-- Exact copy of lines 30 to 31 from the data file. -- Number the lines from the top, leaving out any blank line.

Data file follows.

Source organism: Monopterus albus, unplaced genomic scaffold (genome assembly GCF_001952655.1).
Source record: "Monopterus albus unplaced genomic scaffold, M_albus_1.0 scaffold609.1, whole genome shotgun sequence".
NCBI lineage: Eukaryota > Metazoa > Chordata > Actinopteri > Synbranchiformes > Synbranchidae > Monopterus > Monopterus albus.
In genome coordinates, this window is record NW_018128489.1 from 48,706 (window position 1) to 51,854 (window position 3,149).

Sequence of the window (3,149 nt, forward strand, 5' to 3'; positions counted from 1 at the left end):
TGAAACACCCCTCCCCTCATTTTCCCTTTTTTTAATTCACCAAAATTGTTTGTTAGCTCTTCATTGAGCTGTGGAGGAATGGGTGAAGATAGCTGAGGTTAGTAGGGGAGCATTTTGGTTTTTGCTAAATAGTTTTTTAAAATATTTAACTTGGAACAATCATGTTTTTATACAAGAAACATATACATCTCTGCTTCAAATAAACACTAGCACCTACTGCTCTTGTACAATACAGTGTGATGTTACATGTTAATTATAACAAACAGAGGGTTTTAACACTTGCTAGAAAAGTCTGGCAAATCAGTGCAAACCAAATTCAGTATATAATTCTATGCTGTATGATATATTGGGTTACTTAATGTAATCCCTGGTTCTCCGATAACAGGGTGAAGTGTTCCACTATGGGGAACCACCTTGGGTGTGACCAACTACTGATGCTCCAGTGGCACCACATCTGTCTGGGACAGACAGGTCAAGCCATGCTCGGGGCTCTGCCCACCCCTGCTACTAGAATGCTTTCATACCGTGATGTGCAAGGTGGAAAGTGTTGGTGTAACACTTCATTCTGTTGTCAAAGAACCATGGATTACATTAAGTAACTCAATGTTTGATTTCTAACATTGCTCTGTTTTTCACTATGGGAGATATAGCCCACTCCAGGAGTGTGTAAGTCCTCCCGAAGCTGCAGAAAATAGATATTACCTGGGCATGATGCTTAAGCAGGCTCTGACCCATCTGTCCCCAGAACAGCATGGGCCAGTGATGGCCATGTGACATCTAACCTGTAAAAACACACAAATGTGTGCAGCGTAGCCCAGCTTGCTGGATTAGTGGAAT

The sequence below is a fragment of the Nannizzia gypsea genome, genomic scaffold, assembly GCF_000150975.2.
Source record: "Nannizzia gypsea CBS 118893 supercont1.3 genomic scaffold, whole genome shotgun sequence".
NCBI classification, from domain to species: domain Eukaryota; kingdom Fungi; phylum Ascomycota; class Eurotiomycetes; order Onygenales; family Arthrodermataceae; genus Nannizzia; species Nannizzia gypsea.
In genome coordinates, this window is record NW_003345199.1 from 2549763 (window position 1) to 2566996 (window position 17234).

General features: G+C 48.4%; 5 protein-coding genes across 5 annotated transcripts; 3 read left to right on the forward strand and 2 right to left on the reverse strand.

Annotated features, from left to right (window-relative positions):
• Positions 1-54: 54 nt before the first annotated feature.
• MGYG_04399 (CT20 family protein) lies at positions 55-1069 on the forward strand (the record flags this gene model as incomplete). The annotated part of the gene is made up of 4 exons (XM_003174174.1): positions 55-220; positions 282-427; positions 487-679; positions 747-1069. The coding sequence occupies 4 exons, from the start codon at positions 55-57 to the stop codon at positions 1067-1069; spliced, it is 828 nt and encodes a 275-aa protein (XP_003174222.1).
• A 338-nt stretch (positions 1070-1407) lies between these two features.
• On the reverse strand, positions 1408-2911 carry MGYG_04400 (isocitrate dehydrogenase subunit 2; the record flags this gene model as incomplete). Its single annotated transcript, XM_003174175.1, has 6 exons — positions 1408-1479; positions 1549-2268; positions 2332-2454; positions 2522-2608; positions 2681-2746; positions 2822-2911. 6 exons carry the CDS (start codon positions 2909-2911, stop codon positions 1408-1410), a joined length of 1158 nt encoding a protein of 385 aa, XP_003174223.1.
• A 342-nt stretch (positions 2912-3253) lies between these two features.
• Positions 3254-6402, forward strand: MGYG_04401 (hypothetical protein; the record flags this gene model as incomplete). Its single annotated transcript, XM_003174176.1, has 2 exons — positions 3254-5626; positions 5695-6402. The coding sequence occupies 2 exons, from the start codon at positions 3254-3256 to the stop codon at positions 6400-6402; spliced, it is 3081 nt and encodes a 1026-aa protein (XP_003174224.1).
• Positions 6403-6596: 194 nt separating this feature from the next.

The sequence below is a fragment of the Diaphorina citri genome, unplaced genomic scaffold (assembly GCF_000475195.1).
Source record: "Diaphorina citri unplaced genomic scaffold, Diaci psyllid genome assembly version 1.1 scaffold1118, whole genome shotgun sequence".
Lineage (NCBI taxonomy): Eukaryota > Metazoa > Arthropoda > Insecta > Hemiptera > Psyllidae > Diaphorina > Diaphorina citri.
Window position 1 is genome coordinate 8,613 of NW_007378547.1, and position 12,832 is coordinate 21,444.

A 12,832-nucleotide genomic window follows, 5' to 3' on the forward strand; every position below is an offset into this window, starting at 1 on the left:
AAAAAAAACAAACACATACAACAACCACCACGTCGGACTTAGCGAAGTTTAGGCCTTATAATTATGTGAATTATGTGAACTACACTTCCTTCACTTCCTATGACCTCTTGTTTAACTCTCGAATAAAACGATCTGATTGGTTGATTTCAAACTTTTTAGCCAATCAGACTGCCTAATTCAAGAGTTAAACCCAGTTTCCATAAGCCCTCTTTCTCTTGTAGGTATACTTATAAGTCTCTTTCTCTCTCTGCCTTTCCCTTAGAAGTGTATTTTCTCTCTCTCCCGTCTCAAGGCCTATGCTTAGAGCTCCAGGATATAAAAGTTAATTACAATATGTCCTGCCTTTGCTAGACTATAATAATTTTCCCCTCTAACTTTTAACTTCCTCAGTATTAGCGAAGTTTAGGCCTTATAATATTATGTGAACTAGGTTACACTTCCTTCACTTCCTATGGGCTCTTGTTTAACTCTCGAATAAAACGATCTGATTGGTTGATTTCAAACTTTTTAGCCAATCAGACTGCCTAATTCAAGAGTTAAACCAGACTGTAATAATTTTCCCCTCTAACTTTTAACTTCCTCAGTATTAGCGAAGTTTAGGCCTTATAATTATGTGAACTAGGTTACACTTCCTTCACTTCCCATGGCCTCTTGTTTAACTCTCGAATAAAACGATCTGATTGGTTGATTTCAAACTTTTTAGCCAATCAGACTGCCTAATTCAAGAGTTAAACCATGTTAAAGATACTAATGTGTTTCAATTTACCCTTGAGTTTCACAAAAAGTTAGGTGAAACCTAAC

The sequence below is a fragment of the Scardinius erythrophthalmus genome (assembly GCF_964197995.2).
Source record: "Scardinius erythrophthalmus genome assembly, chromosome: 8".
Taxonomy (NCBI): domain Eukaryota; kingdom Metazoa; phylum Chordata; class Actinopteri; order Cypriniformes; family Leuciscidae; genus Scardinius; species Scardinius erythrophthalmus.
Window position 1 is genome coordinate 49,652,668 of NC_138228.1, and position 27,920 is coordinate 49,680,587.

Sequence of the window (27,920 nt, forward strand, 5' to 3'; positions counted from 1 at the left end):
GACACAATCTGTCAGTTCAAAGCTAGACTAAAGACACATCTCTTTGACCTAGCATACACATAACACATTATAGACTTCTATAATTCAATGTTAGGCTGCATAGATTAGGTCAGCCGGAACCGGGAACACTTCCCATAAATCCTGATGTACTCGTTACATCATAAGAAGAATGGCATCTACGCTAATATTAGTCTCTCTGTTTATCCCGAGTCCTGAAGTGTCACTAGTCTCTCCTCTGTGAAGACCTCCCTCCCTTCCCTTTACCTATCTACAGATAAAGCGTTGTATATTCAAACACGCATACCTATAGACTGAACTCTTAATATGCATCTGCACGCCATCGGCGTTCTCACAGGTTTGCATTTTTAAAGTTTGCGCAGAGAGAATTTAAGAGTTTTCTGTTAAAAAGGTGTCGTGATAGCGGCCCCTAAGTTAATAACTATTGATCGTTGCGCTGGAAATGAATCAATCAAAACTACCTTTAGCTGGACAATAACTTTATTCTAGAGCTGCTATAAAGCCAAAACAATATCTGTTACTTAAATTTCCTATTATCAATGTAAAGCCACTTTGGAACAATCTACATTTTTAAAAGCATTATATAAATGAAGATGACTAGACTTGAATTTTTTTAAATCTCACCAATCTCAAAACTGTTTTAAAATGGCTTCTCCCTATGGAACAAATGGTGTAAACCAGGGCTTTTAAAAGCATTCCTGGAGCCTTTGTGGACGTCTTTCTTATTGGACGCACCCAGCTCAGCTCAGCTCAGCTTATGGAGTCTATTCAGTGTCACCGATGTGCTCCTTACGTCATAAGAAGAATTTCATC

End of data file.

Sequence of the window (27,920 nt, forward strand, 5' to 3'; positions counted from 1 at the left end):
GACACAATCTGTCAGTTCAAAGCTAGACTAAAGACACATCTCTTTGACCTAGCATACACATAACACATTATAGACTTCTATAATTCAATGTTAGGCTGCATAGATTAGGTCAGCCGGAACCGGGAACACTTCCCATAAATCCTGATGTACTCGTTACATCATAAGAAGAATGGCATCTACGCTAATATTAGTCTCTCTGTTTATCCCGAGTCCTGAAGTGTCACTAGTCTCTCCTCTGTGAAGACCTCCCTCCCTTCCCTTTACCTATCTACAGATAAAGCGTTGTATATTCAAACACGCATACCTATAGACTGAACTCTTAATATGCATCTGCACGCCATCGGCGTTCTCACAGGTTTGCATTTTTAAAGTTTGCGCAGAGAGAATTTAAGAGTTTTCTGTTAAAAAGGTGTCGTGATAGCGGCCCCTAAGTTAATAACTATTGATCGTTGCGCTGGAAATGAATCAATCAAAACTACCTTTAGCTGGACAATAACTTTATTCTAGAGCTGCTATAAAGCCAAAACAATATCTGTTACTTAAATTTCCTATTATCAATGTAAAGCCACTTTGGAACAATCTACATTTTTAAAAGCATTATATAAATGAAGATGACTAGACTTGAATTTTTTTAAATCTCACCAATCTCAAAACTGTTTTAAAATGGCTTCTCCCTATGGAACAAATGGTGTAAACCAGGGCTTTTAAAAGCATTCCTGGAGCCTTTGTGGACGTCTTTCTTATTGGACGCACCCAGCTCAGCTCAGCTCAGCTTATGGAGTCTATTCAGTGTCACCGATGTGCTCCTTACGTCATAAGAAGAATTTCATC